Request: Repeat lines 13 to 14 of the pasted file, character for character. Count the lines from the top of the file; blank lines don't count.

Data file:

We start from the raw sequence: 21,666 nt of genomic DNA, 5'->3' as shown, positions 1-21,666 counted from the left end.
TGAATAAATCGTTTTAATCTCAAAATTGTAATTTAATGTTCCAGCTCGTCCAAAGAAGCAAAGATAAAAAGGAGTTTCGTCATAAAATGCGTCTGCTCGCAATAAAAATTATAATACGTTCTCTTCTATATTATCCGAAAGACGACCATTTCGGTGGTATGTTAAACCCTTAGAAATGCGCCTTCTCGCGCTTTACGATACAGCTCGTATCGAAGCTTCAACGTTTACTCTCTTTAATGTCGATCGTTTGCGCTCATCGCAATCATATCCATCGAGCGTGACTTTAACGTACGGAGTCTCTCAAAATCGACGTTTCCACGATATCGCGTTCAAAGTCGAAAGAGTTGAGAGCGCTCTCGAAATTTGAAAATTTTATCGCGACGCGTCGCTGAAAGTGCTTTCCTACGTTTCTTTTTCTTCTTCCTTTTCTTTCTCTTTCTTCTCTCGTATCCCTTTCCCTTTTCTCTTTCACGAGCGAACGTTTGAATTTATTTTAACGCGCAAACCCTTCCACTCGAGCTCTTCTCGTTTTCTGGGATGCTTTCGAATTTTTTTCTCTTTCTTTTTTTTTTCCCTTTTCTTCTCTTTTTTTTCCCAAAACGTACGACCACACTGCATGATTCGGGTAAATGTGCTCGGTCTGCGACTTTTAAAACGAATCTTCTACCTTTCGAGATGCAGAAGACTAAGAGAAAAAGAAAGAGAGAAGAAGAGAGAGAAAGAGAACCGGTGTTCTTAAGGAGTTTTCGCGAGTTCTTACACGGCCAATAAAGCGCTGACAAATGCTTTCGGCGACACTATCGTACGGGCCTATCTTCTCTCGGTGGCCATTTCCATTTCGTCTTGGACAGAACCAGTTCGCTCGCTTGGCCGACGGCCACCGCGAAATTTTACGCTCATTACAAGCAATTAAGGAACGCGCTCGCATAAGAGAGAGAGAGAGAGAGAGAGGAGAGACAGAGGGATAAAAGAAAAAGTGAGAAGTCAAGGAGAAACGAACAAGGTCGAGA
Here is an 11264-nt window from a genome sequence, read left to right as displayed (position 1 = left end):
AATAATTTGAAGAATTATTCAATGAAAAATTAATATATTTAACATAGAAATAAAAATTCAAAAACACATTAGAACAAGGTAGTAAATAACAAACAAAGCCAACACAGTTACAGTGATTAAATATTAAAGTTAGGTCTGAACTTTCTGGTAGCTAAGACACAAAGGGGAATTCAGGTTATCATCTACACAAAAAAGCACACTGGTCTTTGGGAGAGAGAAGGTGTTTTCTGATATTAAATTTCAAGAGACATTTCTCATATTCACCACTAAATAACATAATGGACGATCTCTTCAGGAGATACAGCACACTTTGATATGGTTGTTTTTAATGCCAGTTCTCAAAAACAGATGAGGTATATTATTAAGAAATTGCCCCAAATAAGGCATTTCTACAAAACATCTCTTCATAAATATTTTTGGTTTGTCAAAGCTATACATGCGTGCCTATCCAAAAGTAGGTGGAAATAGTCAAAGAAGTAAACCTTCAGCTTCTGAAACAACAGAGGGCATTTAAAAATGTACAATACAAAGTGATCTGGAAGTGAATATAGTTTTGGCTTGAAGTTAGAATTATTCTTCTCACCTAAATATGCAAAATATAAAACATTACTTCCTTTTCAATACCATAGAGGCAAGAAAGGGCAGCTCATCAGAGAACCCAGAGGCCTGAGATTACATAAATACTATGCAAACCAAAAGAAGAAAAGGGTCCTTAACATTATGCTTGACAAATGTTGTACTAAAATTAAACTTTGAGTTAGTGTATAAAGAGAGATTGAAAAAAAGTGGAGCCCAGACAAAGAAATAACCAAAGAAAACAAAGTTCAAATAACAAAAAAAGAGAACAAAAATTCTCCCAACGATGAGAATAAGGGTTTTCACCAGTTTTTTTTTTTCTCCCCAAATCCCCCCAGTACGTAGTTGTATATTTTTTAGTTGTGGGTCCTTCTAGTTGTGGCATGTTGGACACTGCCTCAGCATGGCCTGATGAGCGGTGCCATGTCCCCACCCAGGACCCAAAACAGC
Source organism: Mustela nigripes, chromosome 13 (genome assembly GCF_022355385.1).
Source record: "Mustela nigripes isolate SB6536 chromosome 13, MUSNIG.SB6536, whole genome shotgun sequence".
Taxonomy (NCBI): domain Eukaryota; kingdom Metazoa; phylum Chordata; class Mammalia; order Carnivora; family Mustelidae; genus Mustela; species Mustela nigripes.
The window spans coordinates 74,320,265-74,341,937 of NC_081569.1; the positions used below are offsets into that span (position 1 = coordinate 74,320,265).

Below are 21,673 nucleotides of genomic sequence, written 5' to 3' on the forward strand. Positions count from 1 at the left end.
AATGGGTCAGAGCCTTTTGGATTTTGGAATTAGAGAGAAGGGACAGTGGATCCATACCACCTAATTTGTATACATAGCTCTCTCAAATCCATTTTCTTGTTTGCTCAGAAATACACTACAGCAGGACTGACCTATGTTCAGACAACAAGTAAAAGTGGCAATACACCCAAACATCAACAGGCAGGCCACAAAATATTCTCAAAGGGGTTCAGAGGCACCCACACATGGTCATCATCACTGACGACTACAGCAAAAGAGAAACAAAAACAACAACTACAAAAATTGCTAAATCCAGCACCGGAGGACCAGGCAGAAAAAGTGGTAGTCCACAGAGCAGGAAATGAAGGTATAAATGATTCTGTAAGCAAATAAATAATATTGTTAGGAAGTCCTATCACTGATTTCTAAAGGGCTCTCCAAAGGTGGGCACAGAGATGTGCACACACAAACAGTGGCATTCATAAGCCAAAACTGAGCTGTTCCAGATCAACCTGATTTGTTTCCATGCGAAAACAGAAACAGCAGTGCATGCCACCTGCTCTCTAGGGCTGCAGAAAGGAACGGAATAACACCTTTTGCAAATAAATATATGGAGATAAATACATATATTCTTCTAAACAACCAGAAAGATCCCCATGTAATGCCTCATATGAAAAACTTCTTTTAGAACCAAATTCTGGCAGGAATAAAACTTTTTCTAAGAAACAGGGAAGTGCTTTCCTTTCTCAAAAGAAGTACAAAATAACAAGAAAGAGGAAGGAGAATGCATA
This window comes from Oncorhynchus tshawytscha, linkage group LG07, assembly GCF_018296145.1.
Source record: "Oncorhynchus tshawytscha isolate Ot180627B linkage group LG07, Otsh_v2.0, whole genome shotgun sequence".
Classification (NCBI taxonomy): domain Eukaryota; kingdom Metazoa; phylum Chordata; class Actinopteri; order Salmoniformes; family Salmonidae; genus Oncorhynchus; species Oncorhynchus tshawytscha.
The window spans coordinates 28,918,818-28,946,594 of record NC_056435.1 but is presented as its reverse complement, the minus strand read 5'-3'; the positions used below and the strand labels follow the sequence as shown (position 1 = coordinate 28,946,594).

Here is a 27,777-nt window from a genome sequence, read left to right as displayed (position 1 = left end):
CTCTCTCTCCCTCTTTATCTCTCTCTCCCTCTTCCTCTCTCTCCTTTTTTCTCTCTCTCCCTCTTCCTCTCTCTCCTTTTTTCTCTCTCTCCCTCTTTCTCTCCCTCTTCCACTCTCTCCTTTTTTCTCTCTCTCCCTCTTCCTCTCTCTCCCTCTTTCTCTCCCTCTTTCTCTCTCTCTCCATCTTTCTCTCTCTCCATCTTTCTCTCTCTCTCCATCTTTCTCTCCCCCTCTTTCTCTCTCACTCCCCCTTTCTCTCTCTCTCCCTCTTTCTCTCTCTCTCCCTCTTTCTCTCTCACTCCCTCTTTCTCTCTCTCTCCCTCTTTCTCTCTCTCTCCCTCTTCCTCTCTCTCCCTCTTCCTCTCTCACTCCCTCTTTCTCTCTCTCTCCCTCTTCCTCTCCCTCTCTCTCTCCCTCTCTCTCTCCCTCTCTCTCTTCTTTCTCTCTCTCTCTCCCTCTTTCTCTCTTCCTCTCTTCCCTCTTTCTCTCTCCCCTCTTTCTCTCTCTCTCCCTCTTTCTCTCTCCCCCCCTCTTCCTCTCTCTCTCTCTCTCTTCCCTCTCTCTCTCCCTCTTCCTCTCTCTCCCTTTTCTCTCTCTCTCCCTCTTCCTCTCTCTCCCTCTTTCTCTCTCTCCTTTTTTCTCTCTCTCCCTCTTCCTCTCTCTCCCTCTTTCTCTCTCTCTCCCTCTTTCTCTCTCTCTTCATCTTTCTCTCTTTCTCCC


Classification (NCBI taxonomy): domain Eukaryota; kingdom Metazoa; phylum Chordata; class Actinopteri; order Salmoniformes; family Salmonidae; genus Oncorhynchus; species Oncorhynchus tshawytscha.
The window spans coordinates 28,918,818-28,946,594 of record NC_056435.1 but is presented as its reverse complement, the minus strand read 5'-3'; the positions used below and the strand labels follow the sequence as shown (position 1 = coordinate 28,946,594).